Risk-averse investors pour into money-market funds: EPFR

NEW YORK Fri Aug 12, 2011 4:03pm EDT

A man walks past a display showing the evolution of Swiss franc's exchange rate against the U.S. Dollar at the Swiss exchange in Zurich, August 9, 2011. REUTERS/Christian Hartmann

A man walks past a display showing the evolution of Swiss franc's exchange rate against the U.S. Dollar at the Swiss exchange in Zurich, August 9, 2011.

Credit: Reuters/Christian Hartmann

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NEW YORK (Reuters) - Fund investors plowed a record $50 billion into money-market funds and pulled the most money out of stocks in one week since 2008, data from EPFR Global showed on Friday.

Markets have been roiled in recent weeks as investors grow more concerned another recession is on the way and Europe's debt crisis threatens to engulf the euro zone's largest economies.

Money market funds pulled in a net $49.8 billion in the week ended August 10 as concerns about the economy and financial system grew, according to the Boston-based fund tracking company.

The aversion to risk was evident in the pullback from stocks and riskier areas of the bond market, such as high-yield funds, while investor sought safer assets such as precious metals

"Overall, equity funds posted collective outflows of $26.1 billion, their worst showing since late second quarter 2008, while a record-setting $10.4 billion flowed out of bond funds," EPFR said in a statement.

The week included the historic downgrade of the United States' AAA credit rating by Standard & Poor's, a symbolic blow to the country's prestige. This followed fast on the heels of a down-to-the-wire deal to raise the country's debt ceiling and ensure payment of all its obligations.

S&P's downgrade highlighted the extreme friction within the U.S. government to get to a solution quickly, a condition that leaves investors nervous about its ability to govern effectively. The ongoing European debt crisis only added to the negative market sentiment.

"We expect no change in investor attitudes until volatility starts to subside," Royal Bank of Scotland analysts said in a research note on Friday.

The general risk aversion resulted in the biggest net outflow for high-yield funds -- $6.71 billion -- since EPFR started tracking the sector in the second quarter of 2005.

The Federal Reserve's announcement on Tuesday that it would not raise interest rates from near zero until at least 2013 hit floating rate note funds. In the week, $1.36 billion in net outflows was the largest since the first quarter of 2007.

U.S. bond funds overall, however, suffered net outflows of just $1.5 billion, indicating there were flows into safe havens, such as U.S. Treasuries.

European bond funds, with the threat of the sovereign debt crisis spreading beyond Greece, recorded $1.13 billion in net outflows.

Even emerging markets, with their better growth prospects, saw investors flee, although not uniformly.

Emerging market debt funds had $607 million in net outflows. Hard currency bond net outflows were $459 million.

"Given the scale of the global market rout, it is remarkable that investor redemptions were only moderate," David Spegel, global head of emerging markets strategy at ING in New York, said in a research note.

Local currency-denominated emerging market bond funds took in a net $108 million.

Barclays Capital noted the move was a little surprising given emerging market currencies, broadly, depreciated 2 percent against the U.S. dollar in the course of the week.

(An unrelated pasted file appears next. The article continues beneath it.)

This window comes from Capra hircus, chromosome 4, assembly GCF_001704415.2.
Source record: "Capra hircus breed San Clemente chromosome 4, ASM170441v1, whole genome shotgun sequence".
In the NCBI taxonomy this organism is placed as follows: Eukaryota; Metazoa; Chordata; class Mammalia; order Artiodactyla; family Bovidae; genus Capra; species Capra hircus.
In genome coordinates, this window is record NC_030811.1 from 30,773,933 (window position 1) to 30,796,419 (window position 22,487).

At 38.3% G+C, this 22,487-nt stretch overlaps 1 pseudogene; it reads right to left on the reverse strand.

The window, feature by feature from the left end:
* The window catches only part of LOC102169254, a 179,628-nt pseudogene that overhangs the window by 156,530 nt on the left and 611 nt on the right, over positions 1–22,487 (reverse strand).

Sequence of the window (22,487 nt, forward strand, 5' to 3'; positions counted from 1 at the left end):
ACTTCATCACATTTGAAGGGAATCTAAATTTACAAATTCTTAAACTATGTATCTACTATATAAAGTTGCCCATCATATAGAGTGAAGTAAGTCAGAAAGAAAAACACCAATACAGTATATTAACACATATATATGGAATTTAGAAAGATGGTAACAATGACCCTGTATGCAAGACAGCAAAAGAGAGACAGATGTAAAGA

"Investors in EM local bonds either had sufficient FX hedges, or had enough confidence in their strong long EM term view to be willing to take FX-related marked-to-market losses on their bond exposure," Barclays wrote on Friday.

"The stickiness of their positions may also indicate expectations of fixed income capital gains because of the global disinflation risks and lower-for-longer G3 yields," the firm said.

Commodity funds took in a net $404 million for the week.

"As before, flows into funds specializing in gold and precious metals -- which have taken in over $9 billion since the beginning of July -- offset outflows from funds dealing with industrial commodities as hopes for growth in the second half of the year continue to plummet," EPFR said.

STOCK FUNDS SHUNNED

Emerging market equity funds had a net $7 billion pulled out, the most since the third week of 2008. Dedicated long-only emerging market equity funds had net outflows of $7.76 billion while the broader GEM (global emerging market) funds saw $3.24 billion in net outflows.

EMEA (Europe, Middle East, Asia) funds had $939 million in net redemptions.

The grim picture was also felt in developed market funds. U.S. equities had outflows of of $11.73 billion on growing fears the United States and the euro zone will slide back into recession despite stimulus efforts.

"Among U.S. equity funds it was the actively managed ones that bore the brunt of the week's outflows as retail investors pulled their money out of this fund group for the 15th time in the past 16 weeks," EPFR said.

Developed Europe stock funds had net outflows of $4.62 billion. Germany, usually a European safe haven, had net outflows of $635 million.

France, which came under pressure later in the week on concerns about Greek contagion, pulled in an net $86 million.

Among developed markets, Japan stood out with net inflows of $623 million.

Latin America had outflows of $692 million. Russia had net outflows of $412 million, its worst week since June 2006.

Given its currency peg to the U.S. dollar, Hong Kong focused equity funds had net outflows of $352 million, representing 6 percent of assets under management.

(Reporting by Daniel Bases; Editing by Kenneth Barry and Dan Grebler)

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